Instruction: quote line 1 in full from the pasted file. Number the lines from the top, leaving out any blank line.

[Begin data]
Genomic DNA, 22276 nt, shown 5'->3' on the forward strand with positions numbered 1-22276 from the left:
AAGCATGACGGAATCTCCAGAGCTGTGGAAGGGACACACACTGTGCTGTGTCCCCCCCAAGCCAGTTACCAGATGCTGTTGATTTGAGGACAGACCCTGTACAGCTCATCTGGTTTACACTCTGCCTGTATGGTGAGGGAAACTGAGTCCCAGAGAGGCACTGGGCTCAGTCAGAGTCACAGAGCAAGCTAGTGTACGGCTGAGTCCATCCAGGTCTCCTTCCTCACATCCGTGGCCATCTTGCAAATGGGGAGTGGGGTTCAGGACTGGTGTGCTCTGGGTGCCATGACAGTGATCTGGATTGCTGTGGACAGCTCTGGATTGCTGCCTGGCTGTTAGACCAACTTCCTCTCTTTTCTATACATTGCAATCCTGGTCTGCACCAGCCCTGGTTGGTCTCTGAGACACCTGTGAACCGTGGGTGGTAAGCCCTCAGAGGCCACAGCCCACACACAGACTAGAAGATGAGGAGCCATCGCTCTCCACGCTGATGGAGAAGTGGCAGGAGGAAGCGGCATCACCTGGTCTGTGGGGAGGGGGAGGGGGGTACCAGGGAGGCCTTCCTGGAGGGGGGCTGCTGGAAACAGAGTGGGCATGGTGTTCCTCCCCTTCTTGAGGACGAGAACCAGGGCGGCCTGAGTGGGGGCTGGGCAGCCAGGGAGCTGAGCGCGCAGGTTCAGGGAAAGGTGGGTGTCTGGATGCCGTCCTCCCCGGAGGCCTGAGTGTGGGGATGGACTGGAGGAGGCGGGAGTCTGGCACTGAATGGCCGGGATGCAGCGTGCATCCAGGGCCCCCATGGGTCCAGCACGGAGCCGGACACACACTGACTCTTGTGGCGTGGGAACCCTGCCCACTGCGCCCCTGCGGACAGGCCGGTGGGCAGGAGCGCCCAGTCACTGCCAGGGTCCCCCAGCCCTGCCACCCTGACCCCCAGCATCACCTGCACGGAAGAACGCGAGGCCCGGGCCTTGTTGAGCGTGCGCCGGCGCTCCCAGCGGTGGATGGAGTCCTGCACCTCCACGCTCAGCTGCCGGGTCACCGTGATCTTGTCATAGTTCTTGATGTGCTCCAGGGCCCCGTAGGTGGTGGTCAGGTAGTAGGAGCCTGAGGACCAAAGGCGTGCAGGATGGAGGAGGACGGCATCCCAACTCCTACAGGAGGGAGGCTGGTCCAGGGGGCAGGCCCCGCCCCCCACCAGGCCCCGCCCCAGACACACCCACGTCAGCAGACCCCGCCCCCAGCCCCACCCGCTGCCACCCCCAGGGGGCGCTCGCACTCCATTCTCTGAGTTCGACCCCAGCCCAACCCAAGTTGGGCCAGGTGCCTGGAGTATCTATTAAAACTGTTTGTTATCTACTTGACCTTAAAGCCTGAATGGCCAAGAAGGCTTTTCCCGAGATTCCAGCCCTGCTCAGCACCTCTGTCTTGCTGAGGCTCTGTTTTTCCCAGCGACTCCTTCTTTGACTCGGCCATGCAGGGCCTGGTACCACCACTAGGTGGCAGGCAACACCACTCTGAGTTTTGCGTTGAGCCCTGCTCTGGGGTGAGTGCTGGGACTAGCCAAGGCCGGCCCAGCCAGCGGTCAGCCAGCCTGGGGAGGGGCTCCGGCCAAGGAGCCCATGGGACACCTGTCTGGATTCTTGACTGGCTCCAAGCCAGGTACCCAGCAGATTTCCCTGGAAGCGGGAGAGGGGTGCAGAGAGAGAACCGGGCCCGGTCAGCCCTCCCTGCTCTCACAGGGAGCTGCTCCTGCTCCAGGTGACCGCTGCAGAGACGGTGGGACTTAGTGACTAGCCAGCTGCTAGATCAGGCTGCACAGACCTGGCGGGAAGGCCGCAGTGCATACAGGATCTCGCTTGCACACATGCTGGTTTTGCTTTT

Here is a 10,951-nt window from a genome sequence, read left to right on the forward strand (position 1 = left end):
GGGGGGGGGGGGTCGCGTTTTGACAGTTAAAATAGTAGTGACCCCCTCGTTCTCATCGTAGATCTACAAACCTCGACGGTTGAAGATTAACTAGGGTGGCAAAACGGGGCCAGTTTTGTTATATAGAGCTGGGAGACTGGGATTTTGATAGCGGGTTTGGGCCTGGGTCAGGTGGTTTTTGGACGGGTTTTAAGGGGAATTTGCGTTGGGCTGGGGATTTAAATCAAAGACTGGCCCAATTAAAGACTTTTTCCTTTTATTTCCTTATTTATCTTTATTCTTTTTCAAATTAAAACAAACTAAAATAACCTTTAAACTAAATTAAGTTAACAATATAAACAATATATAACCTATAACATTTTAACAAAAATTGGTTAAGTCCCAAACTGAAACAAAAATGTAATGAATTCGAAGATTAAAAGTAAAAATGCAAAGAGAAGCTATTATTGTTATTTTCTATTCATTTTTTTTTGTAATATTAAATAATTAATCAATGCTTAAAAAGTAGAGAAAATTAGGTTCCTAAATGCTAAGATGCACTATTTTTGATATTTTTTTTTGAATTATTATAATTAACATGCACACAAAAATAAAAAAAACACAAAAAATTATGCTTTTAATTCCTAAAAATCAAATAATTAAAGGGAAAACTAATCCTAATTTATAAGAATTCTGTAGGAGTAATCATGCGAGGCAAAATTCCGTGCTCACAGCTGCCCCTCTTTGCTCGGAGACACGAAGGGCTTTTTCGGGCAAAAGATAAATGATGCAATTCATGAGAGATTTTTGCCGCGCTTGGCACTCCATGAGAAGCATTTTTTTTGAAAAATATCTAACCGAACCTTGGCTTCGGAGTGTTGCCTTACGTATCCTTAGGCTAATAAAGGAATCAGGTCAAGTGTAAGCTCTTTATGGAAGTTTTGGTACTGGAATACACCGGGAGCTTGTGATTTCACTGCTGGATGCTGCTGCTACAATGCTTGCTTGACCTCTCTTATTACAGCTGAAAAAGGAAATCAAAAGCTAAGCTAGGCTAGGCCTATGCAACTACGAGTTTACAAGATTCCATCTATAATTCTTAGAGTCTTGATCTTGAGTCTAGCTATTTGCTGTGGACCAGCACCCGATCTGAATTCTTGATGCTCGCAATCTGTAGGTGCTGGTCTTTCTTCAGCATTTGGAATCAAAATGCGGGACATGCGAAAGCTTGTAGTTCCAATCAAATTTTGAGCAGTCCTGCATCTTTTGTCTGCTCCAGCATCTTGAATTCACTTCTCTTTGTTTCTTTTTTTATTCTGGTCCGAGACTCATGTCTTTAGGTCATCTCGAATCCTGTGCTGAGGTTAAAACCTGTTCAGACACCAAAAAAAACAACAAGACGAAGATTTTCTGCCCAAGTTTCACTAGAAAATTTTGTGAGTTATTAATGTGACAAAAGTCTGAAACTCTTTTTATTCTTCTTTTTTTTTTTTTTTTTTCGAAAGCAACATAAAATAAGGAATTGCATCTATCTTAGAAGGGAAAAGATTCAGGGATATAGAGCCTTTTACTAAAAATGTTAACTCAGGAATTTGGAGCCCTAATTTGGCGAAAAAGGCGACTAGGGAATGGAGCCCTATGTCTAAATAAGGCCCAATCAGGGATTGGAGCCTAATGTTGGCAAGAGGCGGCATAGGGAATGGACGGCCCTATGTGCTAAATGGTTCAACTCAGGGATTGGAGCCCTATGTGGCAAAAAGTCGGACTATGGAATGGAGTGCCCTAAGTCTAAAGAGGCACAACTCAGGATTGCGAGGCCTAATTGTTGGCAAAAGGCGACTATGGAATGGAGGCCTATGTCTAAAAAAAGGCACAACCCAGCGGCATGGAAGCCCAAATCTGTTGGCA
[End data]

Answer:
Genomic DNA, 22276 nt, shown 5'->3' on the forward strand with positions numbered 1-22276 from the left: